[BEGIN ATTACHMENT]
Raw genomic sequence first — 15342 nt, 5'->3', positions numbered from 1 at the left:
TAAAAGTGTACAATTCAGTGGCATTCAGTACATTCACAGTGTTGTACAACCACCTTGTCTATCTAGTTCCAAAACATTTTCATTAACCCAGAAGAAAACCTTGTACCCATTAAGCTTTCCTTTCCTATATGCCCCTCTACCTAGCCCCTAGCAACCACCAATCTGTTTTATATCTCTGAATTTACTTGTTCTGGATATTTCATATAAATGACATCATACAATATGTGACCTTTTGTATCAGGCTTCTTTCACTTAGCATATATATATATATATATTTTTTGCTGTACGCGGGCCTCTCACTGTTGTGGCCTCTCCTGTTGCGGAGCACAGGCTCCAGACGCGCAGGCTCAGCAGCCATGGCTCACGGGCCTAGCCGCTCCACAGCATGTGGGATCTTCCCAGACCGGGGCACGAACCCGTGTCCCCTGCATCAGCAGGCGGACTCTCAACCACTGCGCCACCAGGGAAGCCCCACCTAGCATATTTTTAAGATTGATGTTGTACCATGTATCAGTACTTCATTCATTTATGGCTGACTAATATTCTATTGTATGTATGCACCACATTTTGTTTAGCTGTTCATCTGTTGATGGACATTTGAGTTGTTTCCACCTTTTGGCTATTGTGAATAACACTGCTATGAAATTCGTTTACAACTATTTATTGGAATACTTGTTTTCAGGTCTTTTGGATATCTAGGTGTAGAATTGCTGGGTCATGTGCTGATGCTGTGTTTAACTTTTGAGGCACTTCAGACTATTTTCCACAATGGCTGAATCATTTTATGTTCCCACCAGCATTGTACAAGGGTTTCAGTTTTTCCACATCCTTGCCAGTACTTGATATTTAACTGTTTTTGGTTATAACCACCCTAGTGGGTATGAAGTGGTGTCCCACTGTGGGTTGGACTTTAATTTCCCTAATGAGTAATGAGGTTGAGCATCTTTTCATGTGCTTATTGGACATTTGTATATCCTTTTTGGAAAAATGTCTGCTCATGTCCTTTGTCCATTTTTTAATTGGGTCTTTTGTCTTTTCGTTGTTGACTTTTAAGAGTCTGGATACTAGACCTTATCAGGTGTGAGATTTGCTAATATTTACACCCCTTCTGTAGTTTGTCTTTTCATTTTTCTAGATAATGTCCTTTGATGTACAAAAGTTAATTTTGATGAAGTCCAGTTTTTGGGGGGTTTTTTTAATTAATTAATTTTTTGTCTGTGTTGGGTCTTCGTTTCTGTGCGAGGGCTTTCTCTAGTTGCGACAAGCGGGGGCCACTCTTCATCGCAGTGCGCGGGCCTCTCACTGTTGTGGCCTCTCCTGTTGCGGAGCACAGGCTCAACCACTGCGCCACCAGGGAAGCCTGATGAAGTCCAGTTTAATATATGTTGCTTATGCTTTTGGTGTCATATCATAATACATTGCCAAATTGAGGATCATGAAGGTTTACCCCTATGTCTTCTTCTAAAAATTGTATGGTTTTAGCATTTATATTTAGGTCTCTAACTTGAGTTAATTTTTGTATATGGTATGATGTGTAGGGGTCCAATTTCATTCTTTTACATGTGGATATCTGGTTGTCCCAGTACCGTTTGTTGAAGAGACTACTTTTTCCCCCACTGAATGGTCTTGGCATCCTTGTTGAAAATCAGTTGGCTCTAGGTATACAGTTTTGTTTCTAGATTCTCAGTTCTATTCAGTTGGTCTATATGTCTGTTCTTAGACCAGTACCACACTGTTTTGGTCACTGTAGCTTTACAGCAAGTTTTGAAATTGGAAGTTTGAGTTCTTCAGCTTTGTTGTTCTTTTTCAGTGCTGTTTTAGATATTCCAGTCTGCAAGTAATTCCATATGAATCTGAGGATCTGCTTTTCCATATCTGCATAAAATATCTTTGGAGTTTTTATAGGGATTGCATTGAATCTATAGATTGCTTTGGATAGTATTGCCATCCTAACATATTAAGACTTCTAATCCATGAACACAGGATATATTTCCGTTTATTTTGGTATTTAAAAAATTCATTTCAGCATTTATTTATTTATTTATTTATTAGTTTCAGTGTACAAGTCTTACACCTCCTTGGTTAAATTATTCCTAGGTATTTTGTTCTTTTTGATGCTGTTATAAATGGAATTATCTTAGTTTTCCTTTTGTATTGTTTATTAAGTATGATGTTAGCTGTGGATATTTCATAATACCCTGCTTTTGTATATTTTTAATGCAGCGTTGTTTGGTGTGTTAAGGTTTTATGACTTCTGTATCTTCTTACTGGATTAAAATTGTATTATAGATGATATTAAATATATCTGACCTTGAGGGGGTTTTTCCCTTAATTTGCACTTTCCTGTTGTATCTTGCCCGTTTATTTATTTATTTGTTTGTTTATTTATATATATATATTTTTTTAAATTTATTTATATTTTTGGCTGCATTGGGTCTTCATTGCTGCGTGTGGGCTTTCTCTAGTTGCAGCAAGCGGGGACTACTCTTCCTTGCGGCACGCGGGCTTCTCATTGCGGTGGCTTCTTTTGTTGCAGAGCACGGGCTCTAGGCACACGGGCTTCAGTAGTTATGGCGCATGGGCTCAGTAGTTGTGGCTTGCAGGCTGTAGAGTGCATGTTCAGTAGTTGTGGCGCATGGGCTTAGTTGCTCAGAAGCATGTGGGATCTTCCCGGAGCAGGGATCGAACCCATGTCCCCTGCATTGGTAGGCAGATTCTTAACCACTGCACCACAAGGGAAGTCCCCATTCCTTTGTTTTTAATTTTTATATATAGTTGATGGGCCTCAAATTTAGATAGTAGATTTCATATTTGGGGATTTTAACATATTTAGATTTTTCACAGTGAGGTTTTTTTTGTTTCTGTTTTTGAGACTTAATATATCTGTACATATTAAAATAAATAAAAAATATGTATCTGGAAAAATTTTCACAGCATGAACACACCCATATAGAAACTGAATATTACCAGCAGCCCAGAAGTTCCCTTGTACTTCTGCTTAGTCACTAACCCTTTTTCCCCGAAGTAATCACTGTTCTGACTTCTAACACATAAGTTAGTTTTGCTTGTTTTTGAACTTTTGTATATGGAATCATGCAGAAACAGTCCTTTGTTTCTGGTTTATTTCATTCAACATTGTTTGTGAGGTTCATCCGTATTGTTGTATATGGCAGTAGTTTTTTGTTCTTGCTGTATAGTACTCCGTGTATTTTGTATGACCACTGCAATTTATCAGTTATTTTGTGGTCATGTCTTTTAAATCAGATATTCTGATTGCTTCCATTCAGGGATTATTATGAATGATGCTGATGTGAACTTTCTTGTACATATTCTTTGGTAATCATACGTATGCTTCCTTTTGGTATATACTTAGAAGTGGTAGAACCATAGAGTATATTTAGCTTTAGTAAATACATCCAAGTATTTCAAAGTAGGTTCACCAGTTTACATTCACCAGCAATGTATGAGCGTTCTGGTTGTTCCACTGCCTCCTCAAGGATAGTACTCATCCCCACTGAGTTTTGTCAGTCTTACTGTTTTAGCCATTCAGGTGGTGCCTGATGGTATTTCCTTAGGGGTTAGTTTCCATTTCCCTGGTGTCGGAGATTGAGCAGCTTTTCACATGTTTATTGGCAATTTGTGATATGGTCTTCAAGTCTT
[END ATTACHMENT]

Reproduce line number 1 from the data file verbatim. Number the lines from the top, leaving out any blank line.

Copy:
Raw genomic sequence first — 15342 nt, 5'->3', positions numbered from 1 at the left: